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January 17, 2009CHAPEL HILL - The last time Wayne Ellington had a night like this, he was a high-school junior competing in an all-star game.
The result of this game meant quite a bit more, as Ellington's 23 points - all scored in the second half - propelled fifth-ranked North Carolina to an 82-65 win against Miami that got the Tar Heels back to .500 in ACC play.
"It felt great," Ellington said. "I hadn't been shooting it the way I wanted to all season long. It was good to have a game to give me confidence."
Ellington set a career high with seven 3-pointers, and he hit them consecutively before missing three late 3-point attempts in an effort to match the UNC school record.
"He was just shooting unconsciously," said Danny Green, who joked that Ellington "watched from the sideline and took some notes" during Green's hot streak this season.
While Ellington's smooth shooting was what eventually put the game away for the Tar Heels (16-2, 2-2 in the ACC), the most crucial stretch in the game happened before he scored a single point.
Carolina trailed by as many as nine in the first half before getting a defensive spark from point guard Ty Lawson, who put better pressure on the ball in the middle of the court to disrupt the Hurricanes' offense before it could even get going.
The Tar Heels chipped away at the Miami lead over the course of about six minutes before finally retaking the lead on an Ed Davis lay-up with 40 seconds to go in the half and heading to the break with a 36-32 lead.
"The last four or five minutes of the first half were crucial for us," UNC coach Roy Williams said.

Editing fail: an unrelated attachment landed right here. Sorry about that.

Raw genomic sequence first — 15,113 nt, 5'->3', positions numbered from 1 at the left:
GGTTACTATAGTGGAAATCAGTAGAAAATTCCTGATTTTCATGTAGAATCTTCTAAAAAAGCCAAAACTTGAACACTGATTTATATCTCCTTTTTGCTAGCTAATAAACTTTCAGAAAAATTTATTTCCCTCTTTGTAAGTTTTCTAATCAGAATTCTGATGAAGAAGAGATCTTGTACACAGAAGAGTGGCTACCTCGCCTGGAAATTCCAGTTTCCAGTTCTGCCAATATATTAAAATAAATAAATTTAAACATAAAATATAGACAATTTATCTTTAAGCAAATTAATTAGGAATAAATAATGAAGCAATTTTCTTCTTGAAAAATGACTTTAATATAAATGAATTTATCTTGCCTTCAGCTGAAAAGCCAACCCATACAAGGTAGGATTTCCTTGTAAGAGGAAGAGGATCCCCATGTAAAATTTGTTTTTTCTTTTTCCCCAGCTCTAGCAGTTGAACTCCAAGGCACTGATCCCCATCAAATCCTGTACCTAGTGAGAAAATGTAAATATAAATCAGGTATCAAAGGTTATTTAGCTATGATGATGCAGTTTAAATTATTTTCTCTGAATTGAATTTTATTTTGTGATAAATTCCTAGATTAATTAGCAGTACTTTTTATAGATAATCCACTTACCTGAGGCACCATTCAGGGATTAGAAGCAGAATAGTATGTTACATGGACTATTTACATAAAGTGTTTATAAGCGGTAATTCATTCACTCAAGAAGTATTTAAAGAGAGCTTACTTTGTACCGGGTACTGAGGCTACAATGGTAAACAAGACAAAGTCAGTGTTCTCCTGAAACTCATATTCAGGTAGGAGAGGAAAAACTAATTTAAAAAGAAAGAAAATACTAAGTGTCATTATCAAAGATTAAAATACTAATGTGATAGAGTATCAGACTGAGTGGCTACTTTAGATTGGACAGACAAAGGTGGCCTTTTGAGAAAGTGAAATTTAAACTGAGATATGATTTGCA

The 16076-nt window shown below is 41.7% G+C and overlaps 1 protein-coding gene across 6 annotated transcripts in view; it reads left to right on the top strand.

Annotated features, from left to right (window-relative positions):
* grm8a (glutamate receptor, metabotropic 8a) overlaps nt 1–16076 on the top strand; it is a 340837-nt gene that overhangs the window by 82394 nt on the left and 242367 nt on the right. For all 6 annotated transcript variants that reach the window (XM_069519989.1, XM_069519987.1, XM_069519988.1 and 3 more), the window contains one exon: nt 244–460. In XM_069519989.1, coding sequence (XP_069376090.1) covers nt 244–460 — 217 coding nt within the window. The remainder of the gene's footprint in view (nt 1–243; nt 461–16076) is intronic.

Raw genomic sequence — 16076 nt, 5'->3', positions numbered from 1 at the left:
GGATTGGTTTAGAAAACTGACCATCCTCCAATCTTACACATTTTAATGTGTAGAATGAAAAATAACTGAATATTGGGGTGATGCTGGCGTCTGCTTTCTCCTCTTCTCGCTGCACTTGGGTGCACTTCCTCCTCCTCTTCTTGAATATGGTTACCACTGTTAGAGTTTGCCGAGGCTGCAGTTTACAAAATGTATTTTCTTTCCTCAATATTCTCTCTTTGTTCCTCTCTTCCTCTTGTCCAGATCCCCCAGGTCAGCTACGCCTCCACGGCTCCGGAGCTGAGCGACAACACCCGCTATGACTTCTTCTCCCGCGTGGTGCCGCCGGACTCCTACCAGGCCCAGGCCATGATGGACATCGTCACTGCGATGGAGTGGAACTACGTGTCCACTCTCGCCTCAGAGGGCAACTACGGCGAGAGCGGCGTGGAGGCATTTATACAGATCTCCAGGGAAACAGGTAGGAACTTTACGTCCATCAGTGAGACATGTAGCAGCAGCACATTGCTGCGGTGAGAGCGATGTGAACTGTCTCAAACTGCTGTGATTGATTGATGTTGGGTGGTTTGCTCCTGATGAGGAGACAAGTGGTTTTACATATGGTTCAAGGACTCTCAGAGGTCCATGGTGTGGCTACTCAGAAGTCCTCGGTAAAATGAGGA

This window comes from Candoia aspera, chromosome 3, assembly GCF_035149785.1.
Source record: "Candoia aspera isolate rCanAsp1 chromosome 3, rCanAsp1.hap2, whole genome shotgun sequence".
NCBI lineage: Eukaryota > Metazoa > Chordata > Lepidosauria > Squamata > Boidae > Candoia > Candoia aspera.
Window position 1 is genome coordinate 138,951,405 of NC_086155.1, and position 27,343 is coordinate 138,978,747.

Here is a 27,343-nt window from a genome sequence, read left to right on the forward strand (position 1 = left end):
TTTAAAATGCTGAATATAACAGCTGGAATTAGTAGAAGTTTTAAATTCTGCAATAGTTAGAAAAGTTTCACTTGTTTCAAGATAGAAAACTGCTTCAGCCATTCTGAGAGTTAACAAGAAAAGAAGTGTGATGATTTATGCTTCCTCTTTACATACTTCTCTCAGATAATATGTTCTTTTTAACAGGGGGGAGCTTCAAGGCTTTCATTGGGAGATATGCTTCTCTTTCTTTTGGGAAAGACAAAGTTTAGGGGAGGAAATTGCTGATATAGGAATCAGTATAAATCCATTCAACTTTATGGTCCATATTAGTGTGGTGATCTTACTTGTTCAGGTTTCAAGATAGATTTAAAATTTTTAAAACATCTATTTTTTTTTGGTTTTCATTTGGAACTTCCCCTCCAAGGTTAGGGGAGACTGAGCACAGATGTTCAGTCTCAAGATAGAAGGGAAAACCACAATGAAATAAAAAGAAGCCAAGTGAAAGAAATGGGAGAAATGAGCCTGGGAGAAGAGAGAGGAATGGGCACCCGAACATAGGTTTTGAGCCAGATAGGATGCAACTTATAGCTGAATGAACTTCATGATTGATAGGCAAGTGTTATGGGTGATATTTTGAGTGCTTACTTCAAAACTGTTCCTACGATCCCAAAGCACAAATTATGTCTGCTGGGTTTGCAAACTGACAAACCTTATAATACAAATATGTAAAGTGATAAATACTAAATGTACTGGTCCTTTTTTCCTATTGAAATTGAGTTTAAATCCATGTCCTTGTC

Tyler Hansbrough scored 20 of his team-high 24 points in the first half before Ellington stole the show in the second.
Early in the second half, he hit 3-pointers on three straight Carolina possessions and then four minutes later buried back-to-back threes to put the Tar Heels up 63-46 with 10:47 to go.
Two possessions later, he added another that pushed UNC's lead to 20.
"Once you start knocking them down, it feels like they're all going to go in," Ellington said. "Hopefully I'll be back in the groove."
In all, the junior guard 7-for-11 from 3-point range, the most threes made by a Carolina player since Rashad McCants tied a school record with eight against Clemson in 2004.
Ellington was 8-for-14 from the field, the first time in ACC play this season that he has shot better than 50 percent.
He also came within a single trifecta of matching his combined total for the previous six games.
"He was hitting everything," Hansbrough said. "That's as confident as I've seen him play in a while."
In addition to being a huge mental boost for Ellington, the performance also gave the team a shot of confidence since Ellington is a crucial weapon for the Tar Heels to have when Hansbrough has trouble scoring inside.
"It's definitely been missed because it makes us a lot harder to guard," Green said. "It opens up a lot of things in the middle for the bigs and for the other guards. I was happy for him."
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